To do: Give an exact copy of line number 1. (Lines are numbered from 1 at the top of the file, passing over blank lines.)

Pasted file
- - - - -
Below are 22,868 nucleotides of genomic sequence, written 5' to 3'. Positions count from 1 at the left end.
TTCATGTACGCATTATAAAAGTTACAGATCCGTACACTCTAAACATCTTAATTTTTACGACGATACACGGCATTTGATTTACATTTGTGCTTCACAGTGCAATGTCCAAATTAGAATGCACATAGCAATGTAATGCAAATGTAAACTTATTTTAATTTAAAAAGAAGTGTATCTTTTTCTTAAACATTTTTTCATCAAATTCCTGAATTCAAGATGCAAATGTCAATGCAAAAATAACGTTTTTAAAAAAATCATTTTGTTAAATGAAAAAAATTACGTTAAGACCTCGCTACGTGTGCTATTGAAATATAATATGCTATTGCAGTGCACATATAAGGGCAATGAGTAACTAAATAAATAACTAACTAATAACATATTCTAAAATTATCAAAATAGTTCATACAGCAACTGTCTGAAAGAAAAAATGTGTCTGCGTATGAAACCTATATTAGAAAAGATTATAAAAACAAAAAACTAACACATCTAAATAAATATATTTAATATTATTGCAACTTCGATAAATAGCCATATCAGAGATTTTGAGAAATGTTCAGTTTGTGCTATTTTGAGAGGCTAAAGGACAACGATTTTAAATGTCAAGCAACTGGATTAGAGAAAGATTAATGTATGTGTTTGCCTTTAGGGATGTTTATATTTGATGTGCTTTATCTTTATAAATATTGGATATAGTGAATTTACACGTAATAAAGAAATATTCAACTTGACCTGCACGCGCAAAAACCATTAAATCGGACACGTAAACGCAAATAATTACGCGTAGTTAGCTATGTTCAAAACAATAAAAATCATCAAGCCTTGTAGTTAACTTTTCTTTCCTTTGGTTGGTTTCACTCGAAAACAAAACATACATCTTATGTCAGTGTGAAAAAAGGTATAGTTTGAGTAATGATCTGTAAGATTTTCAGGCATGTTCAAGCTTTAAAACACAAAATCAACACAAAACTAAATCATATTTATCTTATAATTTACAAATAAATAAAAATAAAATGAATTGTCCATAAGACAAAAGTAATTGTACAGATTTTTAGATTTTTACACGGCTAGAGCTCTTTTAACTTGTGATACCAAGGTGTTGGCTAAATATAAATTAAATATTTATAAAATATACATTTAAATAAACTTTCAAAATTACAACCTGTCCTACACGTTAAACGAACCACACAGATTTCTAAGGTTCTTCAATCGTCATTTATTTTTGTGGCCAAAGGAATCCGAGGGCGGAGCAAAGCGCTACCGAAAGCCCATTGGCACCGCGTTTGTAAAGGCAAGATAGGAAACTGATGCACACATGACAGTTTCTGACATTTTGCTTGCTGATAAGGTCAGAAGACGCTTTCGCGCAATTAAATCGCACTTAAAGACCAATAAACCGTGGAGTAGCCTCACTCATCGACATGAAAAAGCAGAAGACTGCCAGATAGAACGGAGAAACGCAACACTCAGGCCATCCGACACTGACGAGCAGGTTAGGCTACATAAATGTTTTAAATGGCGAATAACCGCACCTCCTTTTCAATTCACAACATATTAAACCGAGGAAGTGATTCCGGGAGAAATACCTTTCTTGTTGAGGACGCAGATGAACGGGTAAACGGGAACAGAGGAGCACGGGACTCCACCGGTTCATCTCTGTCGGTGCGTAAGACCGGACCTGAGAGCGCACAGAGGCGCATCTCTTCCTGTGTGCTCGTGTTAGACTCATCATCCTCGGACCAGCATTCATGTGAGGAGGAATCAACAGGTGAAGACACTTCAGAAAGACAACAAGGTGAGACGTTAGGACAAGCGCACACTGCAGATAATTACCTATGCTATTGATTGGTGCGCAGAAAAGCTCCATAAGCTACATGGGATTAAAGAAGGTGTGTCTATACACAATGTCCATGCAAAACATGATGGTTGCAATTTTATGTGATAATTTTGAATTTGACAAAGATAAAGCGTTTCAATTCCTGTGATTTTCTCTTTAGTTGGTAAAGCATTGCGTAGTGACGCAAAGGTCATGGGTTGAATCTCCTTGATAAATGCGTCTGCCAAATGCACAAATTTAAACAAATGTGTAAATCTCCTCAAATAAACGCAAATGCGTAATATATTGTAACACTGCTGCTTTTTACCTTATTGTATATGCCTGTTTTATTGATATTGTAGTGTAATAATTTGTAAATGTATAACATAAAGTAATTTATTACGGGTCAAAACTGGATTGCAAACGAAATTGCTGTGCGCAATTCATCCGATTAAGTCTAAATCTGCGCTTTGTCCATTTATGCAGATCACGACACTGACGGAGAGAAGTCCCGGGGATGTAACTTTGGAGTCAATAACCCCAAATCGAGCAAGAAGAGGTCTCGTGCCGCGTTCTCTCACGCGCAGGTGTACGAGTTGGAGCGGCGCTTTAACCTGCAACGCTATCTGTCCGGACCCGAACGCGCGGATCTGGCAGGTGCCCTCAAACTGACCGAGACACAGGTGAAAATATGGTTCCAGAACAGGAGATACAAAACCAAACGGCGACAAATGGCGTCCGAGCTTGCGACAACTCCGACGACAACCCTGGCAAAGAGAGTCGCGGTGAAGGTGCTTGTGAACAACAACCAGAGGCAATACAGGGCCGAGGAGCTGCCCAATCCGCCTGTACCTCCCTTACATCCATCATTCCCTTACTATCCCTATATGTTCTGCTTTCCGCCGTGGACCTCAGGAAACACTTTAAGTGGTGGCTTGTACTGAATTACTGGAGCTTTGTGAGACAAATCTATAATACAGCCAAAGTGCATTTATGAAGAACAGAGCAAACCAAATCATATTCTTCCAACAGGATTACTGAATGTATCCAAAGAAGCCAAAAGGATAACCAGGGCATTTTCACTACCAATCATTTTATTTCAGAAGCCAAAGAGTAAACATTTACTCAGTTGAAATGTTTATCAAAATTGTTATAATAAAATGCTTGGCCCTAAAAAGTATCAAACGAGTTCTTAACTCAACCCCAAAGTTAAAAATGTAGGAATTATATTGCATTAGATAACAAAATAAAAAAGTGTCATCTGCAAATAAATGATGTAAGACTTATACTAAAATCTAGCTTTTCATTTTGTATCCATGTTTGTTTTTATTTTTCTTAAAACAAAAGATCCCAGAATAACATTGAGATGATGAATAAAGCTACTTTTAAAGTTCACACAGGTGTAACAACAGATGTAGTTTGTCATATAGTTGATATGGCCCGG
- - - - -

Below are 22,868 nucleotides of genomic sequence, written 5' to 3'. Positions count from 1 at the left end.